When you think about dentistry, “lasers” usually isn’t the first thing to come to mind — even though laser dentistry has been used since 1989 to treat a variety of common dental issues, including tooth decay, gum disease and whitening teeth.
In fact, laser dentistry owes its roots to Albert Einstein, who in 1917 laid the foundation for the modern laser (or “light amplification by the stimulated emission of radiation”). Researchers honed this technology to use in dentistry starting in the 1960s and eventually evolved the science into the diode lasers being used in dentistry today.
Lasers create light energy in a narrow beam. When this beam hits tissue, it creates a reaction that allows for removal or shaping of tissue.
Today, laser dentistry is approved by the Food and Drug Administration for a variety of treatments that improve patients’ quality of care.
Laser Dentistry Procedures
There are two types of dental lasers: soft tissue and hard tissue. Soft tissue lasers can be used on gums while hard tissue lasers are designed for teeth.
Soft tissue lasers have a wavelength that is absorbable by water and hemoglobin (oxygenating protein in red blood cells), which makes them good to work with soft tissue while sealing blood vessels and nerve endings.
Hard Tissue Procedures
- Tooth decay. Lasers are used to remove decay within a tooth and prepare for fillings.
- Cavity detection. Lasers can detect cavities early by finding evidence of tooth decay.
- Dental fillings. Bypass anesthesia and drills with this treatment. Lasers can kill bacteria in a cavity, which can aid in the long-term health of a tooth. (Not for amalgam fillings, onlays or crowns.)
- Treating tooth sensitivity. Teeth that have sensitivity to hot and cold can be treated with dental lasers that seal tubules on the tooth’s root.
- Tooth whitening. This treatment goes a lot faster with lasers by activating a peroxide bleaching solution.
- Expose partially erupted wisdom teeth.
- Removing small amounts of tooth enamel
- Repairing worn-down fillings
- Temporomandibular Joint Treatment. Dental lasers may lessen pain and inflammation of this joint.
Soft Tissue Procedures
- Gum disease. Lasers can reshape gums and remove bacteria during root canal procedures. Lasers are also used for scaling and root planing to treat periodontal disease, along with traditional methods. Lasers can help access and remove inflamed tissue around your tooth’s root.
- Fixing “gummy smiles.” Lasers are used to reshape gum tissue so you can see more of the tooth, improving your smile.
- Crown lengthening. This procedure reshapes both gum tissue and tooth to help with better placement of restorations.
- Treating muscle attachments. Those with a thick or tight frenulum (the fold of skin under the front part of tongue that anchors to the mouth floor) may benefit from a laser frenectomy to extend tongue movement.
- Removing soft tissue folds. Lasers can be used to remove soft tissue folds from ill-fitting dentures.
- Reshaping gum tissue.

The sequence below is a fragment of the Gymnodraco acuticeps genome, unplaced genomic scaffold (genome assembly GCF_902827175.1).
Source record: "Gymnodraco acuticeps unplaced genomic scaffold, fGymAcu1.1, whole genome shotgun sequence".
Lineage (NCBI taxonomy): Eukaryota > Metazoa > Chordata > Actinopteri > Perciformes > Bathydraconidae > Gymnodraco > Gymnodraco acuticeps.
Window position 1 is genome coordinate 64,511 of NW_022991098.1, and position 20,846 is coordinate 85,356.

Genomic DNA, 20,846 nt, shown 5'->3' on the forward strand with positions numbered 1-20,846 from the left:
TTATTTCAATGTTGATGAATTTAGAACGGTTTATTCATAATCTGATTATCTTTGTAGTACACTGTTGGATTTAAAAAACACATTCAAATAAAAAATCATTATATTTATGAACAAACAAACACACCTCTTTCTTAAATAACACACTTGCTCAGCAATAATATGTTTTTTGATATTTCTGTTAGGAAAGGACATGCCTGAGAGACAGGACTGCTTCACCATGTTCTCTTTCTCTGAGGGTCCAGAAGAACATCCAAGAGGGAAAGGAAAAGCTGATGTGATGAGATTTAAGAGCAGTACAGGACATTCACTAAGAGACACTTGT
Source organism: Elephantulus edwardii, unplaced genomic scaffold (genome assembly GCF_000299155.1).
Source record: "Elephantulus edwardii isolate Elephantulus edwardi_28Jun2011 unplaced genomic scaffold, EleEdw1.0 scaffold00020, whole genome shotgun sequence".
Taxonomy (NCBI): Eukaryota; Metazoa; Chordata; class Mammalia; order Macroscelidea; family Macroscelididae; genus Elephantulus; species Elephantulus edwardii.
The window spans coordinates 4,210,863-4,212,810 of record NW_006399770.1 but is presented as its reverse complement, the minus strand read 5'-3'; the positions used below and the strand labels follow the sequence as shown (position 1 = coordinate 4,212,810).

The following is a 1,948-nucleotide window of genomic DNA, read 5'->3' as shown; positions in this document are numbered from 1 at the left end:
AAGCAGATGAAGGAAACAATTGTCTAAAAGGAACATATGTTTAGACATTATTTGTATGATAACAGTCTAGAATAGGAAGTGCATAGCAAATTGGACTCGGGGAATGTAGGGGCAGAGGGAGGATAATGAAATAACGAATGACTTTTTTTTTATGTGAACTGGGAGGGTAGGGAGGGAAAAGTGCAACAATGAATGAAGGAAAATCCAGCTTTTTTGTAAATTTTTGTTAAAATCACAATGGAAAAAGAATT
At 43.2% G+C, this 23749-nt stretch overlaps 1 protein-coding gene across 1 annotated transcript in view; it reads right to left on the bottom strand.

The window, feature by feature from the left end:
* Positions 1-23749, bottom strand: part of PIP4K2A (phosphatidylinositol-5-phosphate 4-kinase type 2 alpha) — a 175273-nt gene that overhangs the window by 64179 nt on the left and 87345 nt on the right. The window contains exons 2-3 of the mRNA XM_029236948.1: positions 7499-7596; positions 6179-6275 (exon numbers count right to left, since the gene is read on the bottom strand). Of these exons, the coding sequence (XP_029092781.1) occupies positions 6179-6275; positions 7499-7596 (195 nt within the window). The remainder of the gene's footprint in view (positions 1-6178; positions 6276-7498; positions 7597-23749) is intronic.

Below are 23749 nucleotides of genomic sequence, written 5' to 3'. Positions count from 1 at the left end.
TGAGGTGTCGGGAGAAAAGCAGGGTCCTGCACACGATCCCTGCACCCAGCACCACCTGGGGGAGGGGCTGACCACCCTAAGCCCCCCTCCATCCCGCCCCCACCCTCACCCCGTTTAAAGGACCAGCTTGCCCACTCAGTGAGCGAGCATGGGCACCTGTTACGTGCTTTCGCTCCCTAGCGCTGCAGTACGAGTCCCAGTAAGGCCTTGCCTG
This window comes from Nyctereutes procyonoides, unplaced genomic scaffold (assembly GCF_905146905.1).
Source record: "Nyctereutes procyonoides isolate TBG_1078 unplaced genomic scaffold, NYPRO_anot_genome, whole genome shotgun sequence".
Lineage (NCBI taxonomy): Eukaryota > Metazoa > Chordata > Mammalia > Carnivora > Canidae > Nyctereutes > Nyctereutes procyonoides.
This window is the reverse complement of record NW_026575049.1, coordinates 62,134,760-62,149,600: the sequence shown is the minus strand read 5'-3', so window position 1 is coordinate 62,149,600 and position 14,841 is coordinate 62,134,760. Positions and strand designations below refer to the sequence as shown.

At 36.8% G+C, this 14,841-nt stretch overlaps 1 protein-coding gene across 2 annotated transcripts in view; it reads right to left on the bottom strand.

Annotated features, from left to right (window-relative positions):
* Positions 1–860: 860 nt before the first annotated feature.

- Removing inflamed gum tissue.
- Reducing the discomfort from cold sores and cankers
- Biopsy or lesion removal. Lasers can remove palate, gum and cheek tissue to be examined for cancer.
- Viewing tissues. Lasers can allow a dentist to safely see inside a tooth or gum tissue.
- Nerve regeneration. Lasers can help boost damaged blood vessels and nerves.
For a patient going to a general or cosmetic dentist, lasers are often used for periodontal treatment and for teeth whitening. A periodontist typically has more extensive training with lasers and typically performs more procedures with lasers.
Benefits of Laser Dentistry
Laser dentistry procedures in particular have some amazing benefits. At Hancock and Johnston Dentistry
1. Limits bleeding
Lasers minimize bleeding in soft tissues by promoting blood clotting. This is especially beneficial if you have gingivitis, which causes severe gum bleeding and bone loss. Lasers kill the bacteria, helping to stem bleeding and swelling of the gums.
2. Patient optimization
Dentists can adjust the levels and wavelengths of the laser beams. This gives dentists control to address their patients’ specific issues.
3. Fast healing
Laser treatment is minimally invasive and less traumatic to the gums. This helps patients heal much faster compared with traditional surgery. The body’s healing process then stimulates stem cells to form new connective tissues, bone, and collagen.
4. Less painful
Lasers replace more invasive drills in traditional dentistry. Without the added drill pressure, there’s little to no need for anesthesia. The overall result is less pain and discomfort for patients.
5. Preserves teeth
Extremely precise lasers can address cavities without damaging the healthy parts of the tooth, leading to stronger outcomes. With soft tissue procedures, targeted gum and tissue are reduced at a lower level, with less damage to healthy tissue.
6. Minimizes infection
By using only one tool for a procedure — the laser — you lower the risk of bacterial infections. Additionally, the laser itself sterilizes the area.
7. Less anxiety
Laser dentistry may lessen the fear that many patients have of sitting in a dentist’s chair simply because the drill is no longer present! And because patients feel minimal discomfort, they will be more relaxed during the treatment.
Schedule Your Laser Dentistry Treatment Today
Here at Hancock & Johnston Dentistry, we are committed to staying on top of the latest trends in laser dentistry to deliver the best results for patients.
When you book an appointment with us, you’ll feel comforted in how thorough we are in discussing your highly personal dental plans. We will walk you through your options and explain all the benefits to the procedures we offer.
Keep your smile sparkling for a lifetime!